1. Kuching, Malaysia: Cat Lovers’ Dream

Perhaps many people do not know this, the name Kuching means “cat” in Malaysian. Surprise, isn’t it? This Borneo state capital of Sarawak is certainly living up to its name, with numerous giant cat statues, purrfect motifs, and kitschy kitty street art around the city.

There is also a museum dedicated to cats – tWorld’s first Cat Museum! The museum holds more than 4,000 works, photos and exhibits dedicated to cats.

2. Haw Par Villa in Singapore: Underworld Theme Park

If you think there isn’t a theme park inspired by Chinese mythology in Singapore, you definitely haven’t been to Haw Par Villa at Pasir Panjang. This place was built by the Tiger Balm’s owner to uphold traditional Confucian values.

The park includes more than a thousand statues and 150 giant dioramas, depicting scenes from Chinese folklore and history. Especially the scary exhibition “10 Courts of Hell” has brought nightmares to Singaporean children for generations.

3. Mysterious Receptacles: Laos’ Plain of Jars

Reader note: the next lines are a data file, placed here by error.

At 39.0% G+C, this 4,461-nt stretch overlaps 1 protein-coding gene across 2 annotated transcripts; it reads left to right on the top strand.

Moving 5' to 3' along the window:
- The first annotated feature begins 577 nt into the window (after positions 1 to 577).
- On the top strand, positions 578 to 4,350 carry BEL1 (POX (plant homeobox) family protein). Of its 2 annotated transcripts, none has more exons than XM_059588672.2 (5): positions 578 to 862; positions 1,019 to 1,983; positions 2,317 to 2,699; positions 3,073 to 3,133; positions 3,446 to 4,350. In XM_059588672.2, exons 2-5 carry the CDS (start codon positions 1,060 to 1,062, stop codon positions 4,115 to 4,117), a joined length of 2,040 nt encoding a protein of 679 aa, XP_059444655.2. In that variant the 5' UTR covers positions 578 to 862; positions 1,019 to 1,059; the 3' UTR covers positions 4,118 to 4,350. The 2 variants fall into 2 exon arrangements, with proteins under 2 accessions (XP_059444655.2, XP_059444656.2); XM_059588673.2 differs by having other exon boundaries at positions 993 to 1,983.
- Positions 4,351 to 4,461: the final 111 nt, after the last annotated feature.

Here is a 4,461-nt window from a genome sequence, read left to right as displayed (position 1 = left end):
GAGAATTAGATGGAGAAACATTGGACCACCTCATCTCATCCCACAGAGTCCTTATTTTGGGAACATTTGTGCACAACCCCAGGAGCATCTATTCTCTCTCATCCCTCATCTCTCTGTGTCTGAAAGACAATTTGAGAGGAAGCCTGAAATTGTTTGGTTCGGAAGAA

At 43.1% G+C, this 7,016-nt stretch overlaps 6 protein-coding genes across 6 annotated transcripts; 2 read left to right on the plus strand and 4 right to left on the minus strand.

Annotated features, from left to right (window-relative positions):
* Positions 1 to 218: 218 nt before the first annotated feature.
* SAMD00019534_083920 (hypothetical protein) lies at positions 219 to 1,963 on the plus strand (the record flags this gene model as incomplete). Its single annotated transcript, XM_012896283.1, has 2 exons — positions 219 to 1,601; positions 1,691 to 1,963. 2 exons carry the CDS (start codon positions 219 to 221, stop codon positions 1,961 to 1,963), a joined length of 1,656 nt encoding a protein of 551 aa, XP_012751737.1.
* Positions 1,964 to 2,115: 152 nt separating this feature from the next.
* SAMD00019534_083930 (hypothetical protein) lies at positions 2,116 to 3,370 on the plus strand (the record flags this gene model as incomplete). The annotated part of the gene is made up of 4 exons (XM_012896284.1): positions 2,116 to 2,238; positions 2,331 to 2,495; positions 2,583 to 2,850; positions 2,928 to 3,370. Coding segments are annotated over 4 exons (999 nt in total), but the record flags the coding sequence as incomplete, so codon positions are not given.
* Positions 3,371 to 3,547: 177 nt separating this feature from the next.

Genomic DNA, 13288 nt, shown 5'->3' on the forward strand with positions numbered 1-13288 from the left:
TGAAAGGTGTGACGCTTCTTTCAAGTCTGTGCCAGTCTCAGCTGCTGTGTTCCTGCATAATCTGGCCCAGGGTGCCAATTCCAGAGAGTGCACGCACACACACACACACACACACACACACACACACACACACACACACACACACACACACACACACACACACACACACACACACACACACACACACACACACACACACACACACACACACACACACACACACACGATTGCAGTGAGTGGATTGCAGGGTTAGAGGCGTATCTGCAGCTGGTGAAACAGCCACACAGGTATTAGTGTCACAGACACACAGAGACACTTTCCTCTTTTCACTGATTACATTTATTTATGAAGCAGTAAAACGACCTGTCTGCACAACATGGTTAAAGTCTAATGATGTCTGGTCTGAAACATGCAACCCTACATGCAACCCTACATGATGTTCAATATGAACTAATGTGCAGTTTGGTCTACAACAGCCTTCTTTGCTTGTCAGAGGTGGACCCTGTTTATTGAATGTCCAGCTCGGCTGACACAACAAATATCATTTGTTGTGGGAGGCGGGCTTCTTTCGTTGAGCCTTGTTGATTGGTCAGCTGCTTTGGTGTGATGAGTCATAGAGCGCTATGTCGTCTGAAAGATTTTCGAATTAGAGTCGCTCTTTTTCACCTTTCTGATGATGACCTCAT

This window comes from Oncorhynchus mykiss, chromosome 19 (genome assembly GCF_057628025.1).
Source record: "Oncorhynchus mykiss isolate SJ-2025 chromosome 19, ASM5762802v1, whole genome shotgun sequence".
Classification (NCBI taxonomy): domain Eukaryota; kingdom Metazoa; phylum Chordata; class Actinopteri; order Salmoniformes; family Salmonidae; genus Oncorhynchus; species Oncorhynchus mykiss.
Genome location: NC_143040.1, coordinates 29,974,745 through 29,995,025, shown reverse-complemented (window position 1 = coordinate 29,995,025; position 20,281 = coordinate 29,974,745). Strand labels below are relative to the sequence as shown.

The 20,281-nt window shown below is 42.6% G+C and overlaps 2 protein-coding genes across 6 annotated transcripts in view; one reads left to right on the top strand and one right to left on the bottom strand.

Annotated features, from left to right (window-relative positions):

It is one of the most important archaeological sites of Southeast Asia. The Plain of Jars is a sprawling open field with countless locations containing thousands of jars. Jars of all sizes, some up to 2 meters high, with theories put forward about their origins: food, urns, water, wine, etc.

4. Chao Mae Tuptim shrine

Located behind the Swisshtel Bangkok Hotel, Chao Mae Tuptim Temple is a temple dedicated to lingams. Chao Mae Tuptim was a pre-Buddhist Southeast Asian tree spirit who would fulfill the wishes of her worshipers, and often those wishes involved childbirth. Legend has it that women who want to have children will come here to offer lotus flowers, jasmine flowers and incense, and then their wishes will come true.

According to visitsoutheastasia.travel